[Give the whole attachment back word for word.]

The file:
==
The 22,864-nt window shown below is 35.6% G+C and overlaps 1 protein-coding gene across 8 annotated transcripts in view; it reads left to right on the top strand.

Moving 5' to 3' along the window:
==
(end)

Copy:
The 22,864-nt window shown below is 35.6% G+C and overlaps 1 protein-coding gene across 8 annotated transcripts in view; it reads left to right on the top strand.

Moving 5' to 3' along the window: